NIH Record - National Institutes of Health

Extreme-Weather Consequences

Multiple Buildings on Bethesda Campus Still Recovering from Flooding

Water gushes from wall and door, with ladder in foreground
n Dec. 25 at approximately 3:30 p.m. in the penthouse of Bldg. 35 (also known as Porter Phase I), an air handling unit suffered a ruptured coil, resulting in the release of approximately 90,000 gallons of chilled water.

Photo:  Credit Michelle Kilosky/NIH ORF

During the recent heavy rains and cold snap, NIH’s Bethesda campus suffered water damage from floods in multiple buildings that ranged from minor to catastrophic. Even a minor flood or leak can have significant consequences. 

Buildings that sustained damage included the D corridor in Bldg. 10 (floors 5 down to the B1 level), along with Bldgs. 14, 21, 31 and 49. More significantly, Bldg. 50 suffered numerous leaks of the perimeter heating system, affecting more than 47,000 square feet of space. There also were 11 water main ruptures throughout the campus. 

Most significantly, the flooding in the Bldg. 35 complex (35 and 35A, or Porter Neuroscience Research Center) was so bad that the building had to temporarily close for safety reasons. In response, multiple Office of Research Facilities (ORF) and Office of Research Services (ORS) divisions and numerous lab managers and other staff worked together to help re-open the complex. Wings B and C, however, are still closed.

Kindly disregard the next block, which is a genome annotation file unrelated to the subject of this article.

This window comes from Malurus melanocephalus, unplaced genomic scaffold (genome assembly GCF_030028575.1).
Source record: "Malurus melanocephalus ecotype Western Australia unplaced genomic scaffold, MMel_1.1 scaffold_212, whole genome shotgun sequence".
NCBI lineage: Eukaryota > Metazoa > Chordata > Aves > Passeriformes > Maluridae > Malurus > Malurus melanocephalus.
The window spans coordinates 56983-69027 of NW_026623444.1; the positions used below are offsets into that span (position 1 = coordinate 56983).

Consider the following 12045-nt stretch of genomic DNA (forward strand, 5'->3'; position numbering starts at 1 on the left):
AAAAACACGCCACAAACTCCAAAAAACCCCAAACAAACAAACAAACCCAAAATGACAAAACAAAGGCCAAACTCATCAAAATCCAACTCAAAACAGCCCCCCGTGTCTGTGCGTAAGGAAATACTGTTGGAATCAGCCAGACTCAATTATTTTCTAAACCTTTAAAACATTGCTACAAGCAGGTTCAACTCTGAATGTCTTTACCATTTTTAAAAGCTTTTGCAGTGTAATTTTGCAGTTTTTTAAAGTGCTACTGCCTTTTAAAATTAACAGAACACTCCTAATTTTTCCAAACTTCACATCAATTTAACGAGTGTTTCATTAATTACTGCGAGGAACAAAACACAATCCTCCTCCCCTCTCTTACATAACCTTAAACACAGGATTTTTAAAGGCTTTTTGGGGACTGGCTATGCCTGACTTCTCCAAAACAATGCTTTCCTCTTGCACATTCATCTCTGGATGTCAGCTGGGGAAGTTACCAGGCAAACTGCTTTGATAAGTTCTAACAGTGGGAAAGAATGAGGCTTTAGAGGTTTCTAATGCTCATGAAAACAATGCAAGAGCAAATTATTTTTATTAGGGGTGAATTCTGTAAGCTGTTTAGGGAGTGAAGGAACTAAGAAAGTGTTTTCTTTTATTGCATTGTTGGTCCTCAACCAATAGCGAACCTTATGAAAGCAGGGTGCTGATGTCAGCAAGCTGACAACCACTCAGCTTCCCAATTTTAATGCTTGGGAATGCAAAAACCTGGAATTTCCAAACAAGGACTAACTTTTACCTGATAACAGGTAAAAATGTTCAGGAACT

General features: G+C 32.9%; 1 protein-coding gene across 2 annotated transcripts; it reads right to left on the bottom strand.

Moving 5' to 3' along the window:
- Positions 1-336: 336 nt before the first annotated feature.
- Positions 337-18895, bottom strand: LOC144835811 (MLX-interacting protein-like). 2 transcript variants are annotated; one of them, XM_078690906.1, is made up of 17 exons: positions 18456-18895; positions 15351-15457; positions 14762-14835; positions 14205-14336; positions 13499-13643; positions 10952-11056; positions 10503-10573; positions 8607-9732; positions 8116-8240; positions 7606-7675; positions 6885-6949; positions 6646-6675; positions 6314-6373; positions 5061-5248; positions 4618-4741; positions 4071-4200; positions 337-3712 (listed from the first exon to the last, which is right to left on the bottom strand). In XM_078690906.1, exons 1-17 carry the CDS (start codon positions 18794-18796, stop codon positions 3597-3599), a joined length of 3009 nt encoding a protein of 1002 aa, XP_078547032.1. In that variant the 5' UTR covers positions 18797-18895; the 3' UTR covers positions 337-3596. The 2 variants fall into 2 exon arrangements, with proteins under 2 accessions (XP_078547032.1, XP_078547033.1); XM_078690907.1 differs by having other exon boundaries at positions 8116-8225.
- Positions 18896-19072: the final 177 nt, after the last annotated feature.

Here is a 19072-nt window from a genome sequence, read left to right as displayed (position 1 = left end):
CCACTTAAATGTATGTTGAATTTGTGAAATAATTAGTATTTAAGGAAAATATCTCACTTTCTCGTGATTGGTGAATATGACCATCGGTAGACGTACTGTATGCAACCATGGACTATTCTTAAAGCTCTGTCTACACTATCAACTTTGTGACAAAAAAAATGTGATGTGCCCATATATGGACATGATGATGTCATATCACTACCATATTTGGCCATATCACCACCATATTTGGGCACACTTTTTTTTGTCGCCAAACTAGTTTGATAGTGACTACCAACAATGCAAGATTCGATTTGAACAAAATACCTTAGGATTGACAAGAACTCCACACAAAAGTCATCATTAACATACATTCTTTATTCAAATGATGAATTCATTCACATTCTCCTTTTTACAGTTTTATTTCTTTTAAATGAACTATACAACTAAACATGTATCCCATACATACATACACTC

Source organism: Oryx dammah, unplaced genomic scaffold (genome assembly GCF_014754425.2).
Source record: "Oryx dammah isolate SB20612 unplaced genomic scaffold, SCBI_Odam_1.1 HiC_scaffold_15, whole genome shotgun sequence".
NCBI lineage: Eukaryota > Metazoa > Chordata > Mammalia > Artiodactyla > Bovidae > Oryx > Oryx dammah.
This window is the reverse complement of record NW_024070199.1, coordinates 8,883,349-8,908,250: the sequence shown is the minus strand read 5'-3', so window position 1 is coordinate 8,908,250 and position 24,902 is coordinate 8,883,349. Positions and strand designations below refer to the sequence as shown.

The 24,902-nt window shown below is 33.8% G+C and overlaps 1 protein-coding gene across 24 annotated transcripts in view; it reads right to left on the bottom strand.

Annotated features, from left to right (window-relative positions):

Man with back to camera adjusts device on pipe as water gushes from wall and door in front of him.
Mechanic Angelo Parker operates a chain that is tied to an isolation valve to shut off the water flow. Alas, the valve failed, so other measures had to be taken.

Photo:  Credit Michelle Kilosky/NIH ORF

Two primary incidents took place in Bldgs. 35 and 35A: 

The first event happened on Dec. 24 when reheat coils started rupturing all over the B and C wings of Bldg. 35. What was thought to be about 20 ruptures turned out to be 99 failures or leaks caused by an abrupt pressure spike in the low-pressure water heating system.

The second incident occurred on Dec. 25 when a chilled water coil in an air handling unit ruptured and associated isolation valves failed, releasing approximately 90,000 gallons of chilled water. This event affected labs in Bldg. 35A in pod D from floors 3 through the basement.

Some spaces have reopened, but many areas remained closed as cleanup continues.—Gregar Odegaarden, ORF/ORS

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